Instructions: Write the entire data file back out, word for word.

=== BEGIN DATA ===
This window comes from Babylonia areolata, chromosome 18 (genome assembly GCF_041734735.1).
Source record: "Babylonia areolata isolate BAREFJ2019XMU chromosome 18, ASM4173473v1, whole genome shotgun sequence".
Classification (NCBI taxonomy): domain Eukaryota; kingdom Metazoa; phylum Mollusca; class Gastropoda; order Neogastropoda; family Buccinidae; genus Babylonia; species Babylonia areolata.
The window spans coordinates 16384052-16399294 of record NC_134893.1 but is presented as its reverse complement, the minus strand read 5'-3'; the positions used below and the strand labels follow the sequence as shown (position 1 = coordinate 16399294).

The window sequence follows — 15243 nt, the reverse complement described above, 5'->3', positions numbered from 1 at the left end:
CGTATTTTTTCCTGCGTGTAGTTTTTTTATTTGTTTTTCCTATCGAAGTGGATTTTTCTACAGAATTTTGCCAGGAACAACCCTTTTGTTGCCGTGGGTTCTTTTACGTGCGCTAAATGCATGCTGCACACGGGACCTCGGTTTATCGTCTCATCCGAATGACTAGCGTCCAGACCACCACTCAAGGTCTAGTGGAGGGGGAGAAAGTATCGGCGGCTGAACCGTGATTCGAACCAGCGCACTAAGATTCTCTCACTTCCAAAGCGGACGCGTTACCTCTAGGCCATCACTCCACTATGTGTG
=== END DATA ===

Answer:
This window comes from Babylonia areolata, chromosome 18 (genome assembly GCF_041734735.1).
Source record: "Babylonia areolata isolate BAREFJ2019XMU chromosome 18, ASM4173473v1, whole genome shotgun sequence".
Classification (NCBI taxonomy): domain Eukaryota; kingdom Metazoa; phylum Mollusca; class Gastropoda; order Neogastropoda; family Buccinidae; genus Babylonia; species Babylonia areolata.
The window spans coordinates 16384052-16399294 of record NC_134893.1 but is presented as its reverse complement, the minus strand read 5'-3'; the positions used below and the strand labels follow the sequence as shown (position 1 = coordinate 16399294).

The window sequence follows — 15243 nt, the reverse complement described above, 5'->3', positions numbered from 1 at the left end:
CGTATTTTTTCCTGCGTGTAGTTTTTTTATTTGTTTTTCCTATCGAAGTGGATTTTTCTACAGAATTTTGCCAGGAACAACCCTTTTGTTGCCGTGGGTTCTTTTACGTGCGCTAAATGCATGCTGCACACGGGACCTCGGTTTATCGTCTCATCCGAATGACTAGCGTCCAGACCACCACTCAAGGTCTAGTGGAGGGGGAGAAAGTATCGGCGGCTGAACCGTGATTCGAACCAGCGCACTAAGATTCTCTCACTTCCAAAGCGGACGCGTTACCTCTAGGCCATCACTCCACTATGTGTG